When a person uses tramadol on a regular basis, the body begins to develop tolerance to it, and the person will need a higher dose to achieve the initial effect. Using increasingly higher doses of tramadol often leads to physical dependence, which means that the body becomes accustomed to having a certain amount of the drug in the system.

When a person becomes physically dependent on a drug, he or she will often experience withdrawal symptoms if a dose is missed or lowered, or the person stops using the drug completely (“cold turkey”).

Tramadol is unique among prescription opioids in that it acts like an opioid pain medication as well as a mild selective serotonin reuptake inhibitor (SSRI); as such, it may produce withdrawal symptoms that overlap those of both opioid medications and certain medications used to treat depression.2,3


Treatment

Even if a user is experiencing mild withdrawal symptoms, it can still be beneficial to attend a professional detox center, outpatient treatment program, or inpatient rehabilitation facility. He or she can be monitored for any medical complications and lower the risk of relapse.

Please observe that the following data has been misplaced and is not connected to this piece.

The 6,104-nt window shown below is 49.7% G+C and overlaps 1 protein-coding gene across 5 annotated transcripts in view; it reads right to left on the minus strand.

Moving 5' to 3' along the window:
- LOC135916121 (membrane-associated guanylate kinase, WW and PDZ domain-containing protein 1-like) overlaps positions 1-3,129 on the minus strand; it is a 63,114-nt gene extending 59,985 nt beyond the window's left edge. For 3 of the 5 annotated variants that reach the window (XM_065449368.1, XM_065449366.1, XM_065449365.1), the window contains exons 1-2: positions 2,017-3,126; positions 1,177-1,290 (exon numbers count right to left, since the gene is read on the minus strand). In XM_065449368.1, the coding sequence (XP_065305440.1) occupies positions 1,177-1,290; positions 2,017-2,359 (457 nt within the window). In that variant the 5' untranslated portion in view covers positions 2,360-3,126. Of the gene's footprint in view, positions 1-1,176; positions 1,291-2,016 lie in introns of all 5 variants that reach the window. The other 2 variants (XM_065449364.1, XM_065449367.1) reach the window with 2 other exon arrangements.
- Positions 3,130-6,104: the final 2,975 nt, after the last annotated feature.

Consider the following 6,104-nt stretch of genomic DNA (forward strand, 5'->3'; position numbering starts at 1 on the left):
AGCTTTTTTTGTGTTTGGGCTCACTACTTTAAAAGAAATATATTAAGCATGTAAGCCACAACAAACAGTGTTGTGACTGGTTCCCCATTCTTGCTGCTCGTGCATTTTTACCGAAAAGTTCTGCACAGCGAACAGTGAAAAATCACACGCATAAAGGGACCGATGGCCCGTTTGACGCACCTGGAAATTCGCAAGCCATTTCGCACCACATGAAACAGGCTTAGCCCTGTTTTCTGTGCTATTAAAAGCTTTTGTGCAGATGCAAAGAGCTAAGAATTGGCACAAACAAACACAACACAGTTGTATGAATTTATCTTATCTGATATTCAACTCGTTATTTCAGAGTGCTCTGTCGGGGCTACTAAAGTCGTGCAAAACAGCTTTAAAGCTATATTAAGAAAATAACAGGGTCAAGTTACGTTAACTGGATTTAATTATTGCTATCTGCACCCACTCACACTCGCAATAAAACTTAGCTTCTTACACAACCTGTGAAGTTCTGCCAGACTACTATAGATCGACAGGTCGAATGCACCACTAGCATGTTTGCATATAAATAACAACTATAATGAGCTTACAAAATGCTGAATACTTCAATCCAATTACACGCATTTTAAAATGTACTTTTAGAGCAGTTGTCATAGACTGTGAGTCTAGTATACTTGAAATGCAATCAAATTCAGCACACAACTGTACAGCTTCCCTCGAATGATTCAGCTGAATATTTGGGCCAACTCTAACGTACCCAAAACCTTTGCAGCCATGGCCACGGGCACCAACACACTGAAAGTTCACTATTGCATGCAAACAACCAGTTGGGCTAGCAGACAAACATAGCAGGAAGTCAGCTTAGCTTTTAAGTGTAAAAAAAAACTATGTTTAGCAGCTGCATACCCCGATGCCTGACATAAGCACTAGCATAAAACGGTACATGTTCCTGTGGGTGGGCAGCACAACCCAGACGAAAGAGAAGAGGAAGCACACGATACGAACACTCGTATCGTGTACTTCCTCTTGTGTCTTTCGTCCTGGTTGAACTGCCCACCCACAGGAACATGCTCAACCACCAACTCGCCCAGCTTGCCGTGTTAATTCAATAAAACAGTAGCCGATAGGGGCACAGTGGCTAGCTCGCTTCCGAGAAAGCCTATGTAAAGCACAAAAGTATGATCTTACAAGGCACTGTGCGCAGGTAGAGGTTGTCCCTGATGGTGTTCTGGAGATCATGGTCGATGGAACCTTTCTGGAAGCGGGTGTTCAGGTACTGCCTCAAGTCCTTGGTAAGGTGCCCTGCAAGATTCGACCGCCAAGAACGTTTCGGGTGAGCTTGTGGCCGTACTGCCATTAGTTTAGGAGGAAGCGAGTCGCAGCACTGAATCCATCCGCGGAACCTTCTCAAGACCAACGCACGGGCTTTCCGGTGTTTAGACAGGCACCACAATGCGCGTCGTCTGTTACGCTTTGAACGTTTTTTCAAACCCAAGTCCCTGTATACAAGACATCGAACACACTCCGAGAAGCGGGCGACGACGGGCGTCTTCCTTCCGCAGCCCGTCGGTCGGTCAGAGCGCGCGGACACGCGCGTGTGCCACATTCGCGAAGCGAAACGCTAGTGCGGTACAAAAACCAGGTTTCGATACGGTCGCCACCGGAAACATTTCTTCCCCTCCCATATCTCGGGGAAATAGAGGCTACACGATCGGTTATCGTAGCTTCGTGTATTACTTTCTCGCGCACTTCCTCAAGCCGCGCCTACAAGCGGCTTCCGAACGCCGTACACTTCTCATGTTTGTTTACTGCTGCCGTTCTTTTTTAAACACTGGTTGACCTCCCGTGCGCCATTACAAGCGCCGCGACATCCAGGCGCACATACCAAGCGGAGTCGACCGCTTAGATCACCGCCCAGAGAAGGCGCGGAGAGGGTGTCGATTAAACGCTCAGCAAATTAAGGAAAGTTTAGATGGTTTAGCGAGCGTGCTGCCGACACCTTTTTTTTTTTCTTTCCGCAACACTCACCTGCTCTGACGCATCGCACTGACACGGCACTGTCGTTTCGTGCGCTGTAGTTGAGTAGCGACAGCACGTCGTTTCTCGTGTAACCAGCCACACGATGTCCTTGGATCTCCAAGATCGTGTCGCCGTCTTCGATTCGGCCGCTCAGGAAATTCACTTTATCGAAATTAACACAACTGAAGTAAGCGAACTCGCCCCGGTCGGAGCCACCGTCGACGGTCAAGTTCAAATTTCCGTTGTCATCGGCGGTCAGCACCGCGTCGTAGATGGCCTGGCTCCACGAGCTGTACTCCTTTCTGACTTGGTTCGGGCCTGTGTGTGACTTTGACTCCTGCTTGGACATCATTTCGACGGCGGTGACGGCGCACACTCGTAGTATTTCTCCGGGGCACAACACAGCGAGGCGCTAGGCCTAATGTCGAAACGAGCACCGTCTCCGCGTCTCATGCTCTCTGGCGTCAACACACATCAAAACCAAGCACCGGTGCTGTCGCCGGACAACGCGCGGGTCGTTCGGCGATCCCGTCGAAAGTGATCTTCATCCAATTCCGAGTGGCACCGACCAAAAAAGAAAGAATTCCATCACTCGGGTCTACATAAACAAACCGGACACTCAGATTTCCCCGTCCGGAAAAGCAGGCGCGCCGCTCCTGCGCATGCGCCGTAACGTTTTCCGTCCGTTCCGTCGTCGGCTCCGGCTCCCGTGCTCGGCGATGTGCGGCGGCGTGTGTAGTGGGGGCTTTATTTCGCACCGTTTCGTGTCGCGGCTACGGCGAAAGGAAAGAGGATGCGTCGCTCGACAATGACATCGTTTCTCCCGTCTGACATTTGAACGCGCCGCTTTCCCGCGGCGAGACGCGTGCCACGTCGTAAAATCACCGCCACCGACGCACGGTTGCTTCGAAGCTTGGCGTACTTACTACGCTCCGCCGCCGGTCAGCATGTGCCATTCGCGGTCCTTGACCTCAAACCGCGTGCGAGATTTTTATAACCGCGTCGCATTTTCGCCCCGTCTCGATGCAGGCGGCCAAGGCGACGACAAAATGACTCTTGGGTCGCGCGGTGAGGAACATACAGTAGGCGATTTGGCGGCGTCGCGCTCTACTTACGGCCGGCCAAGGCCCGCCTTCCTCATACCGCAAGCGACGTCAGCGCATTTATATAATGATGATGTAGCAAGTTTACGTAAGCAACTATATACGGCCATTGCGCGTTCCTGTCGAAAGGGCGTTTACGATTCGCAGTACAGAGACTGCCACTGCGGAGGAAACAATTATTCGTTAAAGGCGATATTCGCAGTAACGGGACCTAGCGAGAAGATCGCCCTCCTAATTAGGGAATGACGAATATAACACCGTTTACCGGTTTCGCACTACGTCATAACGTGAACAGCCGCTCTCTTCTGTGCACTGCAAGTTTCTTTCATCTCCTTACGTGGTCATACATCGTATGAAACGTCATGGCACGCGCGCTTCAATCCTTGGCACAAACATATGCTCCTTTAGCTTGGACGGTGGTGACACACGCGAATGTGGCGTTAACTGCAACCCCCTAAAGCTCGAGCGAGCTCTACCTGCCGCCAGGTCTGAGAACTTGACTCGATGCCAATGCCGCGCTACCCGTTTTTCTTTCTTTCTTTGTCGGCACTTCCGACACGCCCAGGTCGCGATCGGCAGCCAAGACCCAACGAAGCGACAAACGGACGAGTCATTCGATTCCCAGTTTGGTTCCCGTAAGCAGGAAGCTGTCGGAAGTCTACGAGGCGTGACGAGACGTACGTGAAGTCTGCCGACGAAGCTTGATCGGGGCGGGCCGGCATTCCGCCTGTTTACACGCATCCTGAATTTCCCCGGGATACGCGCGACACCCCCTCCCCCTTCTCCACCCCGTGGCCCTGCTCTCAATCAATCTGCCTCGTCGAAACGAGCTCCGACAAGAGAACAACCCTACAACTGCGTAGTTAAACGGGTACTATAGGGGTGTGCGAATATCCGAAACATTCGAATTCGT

Detox is only the first step in the recovery process. It is crucial that users seek follow-up care on an inpatient or outpatient basis after the initial detox to improve their chances of long-term recovery.

Aftercare, or ongoing care a person receives after rehab, can help prevent relapse and help users deal with challenges they face as they maintain sobriety.

Options for tramadol withdrawal treatment include:

  • Detox centers: provide medical supervision for the withdrawal process. Some may provide counseling, but the focus is on making detox as comfortable as possible.
  • Inpatient rehab programs: Inpatient programs offer detox, individual and group counseling, aftercare planning, and other group activities, such as outdoor recreation. Participants live at the facility, and treatment can last 28 days to 90 days or longer. Inpatient programs provide medical supervision and a structured, controlled environment free of relapse triggers where users can focus on recovery.